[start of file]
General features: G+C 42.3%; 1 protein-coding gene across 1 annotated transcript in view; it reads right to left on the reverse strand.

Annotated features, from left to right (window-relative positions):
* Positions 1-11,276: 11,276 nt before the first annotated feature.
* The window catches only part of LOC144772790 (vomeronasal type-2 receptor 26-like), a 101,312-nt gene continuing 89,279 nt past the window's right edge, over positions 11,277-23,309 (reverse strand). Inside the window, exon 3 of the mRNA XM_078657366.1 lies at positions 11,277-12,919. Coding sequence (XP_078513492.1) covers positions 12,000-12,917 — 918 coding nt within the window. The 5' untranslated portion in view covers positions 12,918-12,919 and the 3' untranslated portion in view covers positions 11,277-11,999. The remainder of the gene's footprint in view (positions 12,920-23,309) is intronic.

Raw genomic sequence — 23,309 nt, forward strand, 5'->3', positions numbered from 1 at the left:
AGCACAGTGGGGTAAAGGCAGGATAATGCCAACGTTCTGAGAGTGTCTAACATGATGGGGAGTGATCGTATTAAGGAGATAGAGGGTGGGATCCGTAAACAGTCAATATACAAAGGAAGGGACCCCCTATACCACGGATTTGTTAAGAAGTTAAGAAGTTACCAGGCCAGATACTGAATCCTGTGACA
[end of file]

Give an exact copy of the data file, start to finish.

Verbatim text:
General features: G+C 42.3%; 1 protein-coding gene across 1 annotated transcript in view; it reads right to left on the reverse strand.

Annotated features, from left to right (window-relative positions):
* Positions 1-11,276: 11,276 nt before the first annotated feature.
* The window catches only part of LOC144772790 (vomeronasal type-2 receptor 26-like), a 101,312-nt gene continuing 89,279 nt past the window's right edge, over positions 11,277-23,309 (reverse strand). Inside the window, exon 3 of the mRNA XM_078657366.1 lies at positions 11,277-12,919. Coding sequence (XP_078513492.1) covers positions 12,000-12,917 — 918 coding nt within the window. The 5' untranslated portion in view covers positions 12,918-12,919 and the 3' untranslated portion in view covers positions 11,277-11,999. The remainder of the gene's footprint in view (positions 12,920-23,309) is intronic.

Raw genomic sequence — 23,309 nt, forward strand, 5'->3', positions numbered from 1 at the left:
AGCACAGTGGGGTAAAGGCAGGATAATGCCAACGTTCTGAGAGTGTCTAACATGATGGGGAGTGATCGTATTAAGGAGATAGAGGGTGGGATCCGTAAACAGTCAATATACAAAGGAAGGGACCCCCTATACCACGGATTTGTTAAGAAGTTAAGAAGTTACCAGGCCAGATACTGAATCCTGTGACA